Spin those Wheels.

My last Chi-running post about using your core. I promise the core exercises are on their way but today I am going to talk a little about your legs and what they’re doing while your core is engaged.  The idea is that your legs do as little as possible.  It seems counter-intuitive but it will make running so much more enjoyable for you!

In Tai-Chi, were many of the Chi-Running principles come from, every movement must have a balance movement in the opposite direction.  The principle of Balance says that if one part of your body is moving forward, there needs to be another part moving rearward to balance it.  Chi Running advocates a slight lean from the ankles, which allows for your upper body to use the force of gravity and move forward.  As your upper body is “falling” forward with gravity, your lower body is responsible for providing the balance by moving in a rearward direction and cooperation with the force of the road coming at you.

This photo is to show spinal alignment but notice were his feet are--behind him. Danny, you ol' trickster!

I know, it all seems a little “chi-like”—how can your feet possibly move backwards when your running forwards? Here are the practical implications:  getting your feet to move in a circular motion where they are landing slightly behind you rather than in front, will promote a mid-foot strike and protect you from yucky knee, hip, and ITB problems.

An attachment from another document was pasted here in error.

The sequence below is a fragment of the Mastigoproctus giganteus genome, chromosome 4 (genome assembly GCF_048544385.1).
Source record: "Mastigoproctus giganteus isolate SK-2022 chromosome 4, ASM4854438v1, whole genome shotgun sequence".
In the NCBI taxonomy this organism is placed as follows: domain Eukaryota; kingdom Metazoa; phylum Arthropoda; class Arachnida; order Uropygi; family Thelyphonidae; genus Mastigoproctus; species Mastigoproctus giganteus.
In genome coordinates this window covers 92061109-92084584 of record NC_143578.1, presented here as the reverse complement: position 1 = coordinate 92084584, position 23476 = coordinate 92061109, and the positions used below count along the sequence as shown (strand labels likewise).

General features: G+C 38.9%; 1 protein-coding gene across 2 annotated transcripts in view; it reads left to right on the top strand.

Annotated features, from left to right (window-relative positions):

For me, it’s a matter of visualizing what that looks like.  Once I have an image in my head, it becomes a little easier to execute.  The two examples the Dreyers give in the book are “The Wheel” and “The Bicycle.”

  •  The Wheel:  Imagine yourself in a big wheel.  The top of the wheel (your head) is moving forward and the back of the wheel (your feet) are moving to the rear as your roll down the road.
  •  The Bicycle:  Imagine your toes are clipped into your bicycle pedals.  Move your legs in a circular motion as you would pedaling your bike.

When I run, I try to image I’m on egg shells.  I want the impact between my feet and the ground to be as soft as possible and I want my precious tootsies to get off the ground quickly.  No lingering feet.  As I’m doing this, I imagine I’m gently pushing the egg shells backwards with my feet.

It takes some time to get use to and it might feel a little awkward at first, especially if your use to taking big ol’ strides.  Be patient with yourself, have fun, and pretend you’re Road Runner escaping the silly coyote.

Notice the rearward movement of Road Runners Feet! Coyote doesn't stand a chance.

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